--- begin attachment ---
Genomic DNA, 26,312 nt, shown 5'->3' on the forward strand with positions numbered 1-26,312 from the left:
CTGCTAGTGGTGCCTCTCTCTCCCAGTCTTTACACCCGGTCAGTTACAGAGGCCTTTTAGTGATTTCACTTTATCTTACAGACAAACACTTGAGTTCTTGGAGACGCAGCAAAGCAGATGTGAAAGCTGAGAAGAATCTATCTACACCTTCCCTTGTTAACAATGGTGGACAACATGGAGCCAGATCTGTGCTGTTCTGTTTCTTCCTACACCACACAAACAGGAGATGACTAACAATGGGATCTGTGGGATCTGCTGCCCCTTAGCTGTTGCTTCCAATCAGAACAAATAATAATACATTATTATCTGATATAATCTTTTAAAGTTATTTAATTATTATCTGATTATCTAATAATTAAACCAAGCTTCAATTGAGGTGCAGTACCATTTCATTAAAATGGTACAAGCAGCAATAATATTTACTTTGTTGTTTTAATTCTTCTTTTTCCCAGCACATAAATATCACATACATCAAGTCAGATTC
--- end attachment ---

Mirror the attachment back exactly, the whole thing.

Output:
Genomic DNA, 26,312 nt, shown 5'->3' on the forward strand with positions numbered 1-26,312 from the left:
CTGCTAGTGGTGCCTCTCTCTCCCAGTCTTTACACCCGGTCAGTTACAGAGGCCTTTTAGTGATTTCACTTTATCTTACAGACAAACACTTGAGTTCTTGGAGACGCAGCAAAGCAGATGTGAAAGCTGAGAAGAATCTATCTACACCTTCCCTTGTTAACAATGGTGGACAACATGGAGCCAGATCTGTGCTGTTCTGTTTCTTCCTACACCACACAAACAGGAGATGACTAACAATGGGATCTGTGGGATCTGCTGCCCCTTAGCTGTTGCTTCCAATCAGAACAAATAATAATACATTATTATCTGATATAATCTTTTAAAGTTATTTAATTATTATCTGATTATCTAATAATTAAACCAAGCTTCAATTGAGGTGCAGTACCATTTCATTAAAATGGTACAAGCAGCAATAATATTTACTTTGTTGTTTTAATTCTTCTTTTTCCCAGCACATAAATATCACATACATCAAGTCAGATTC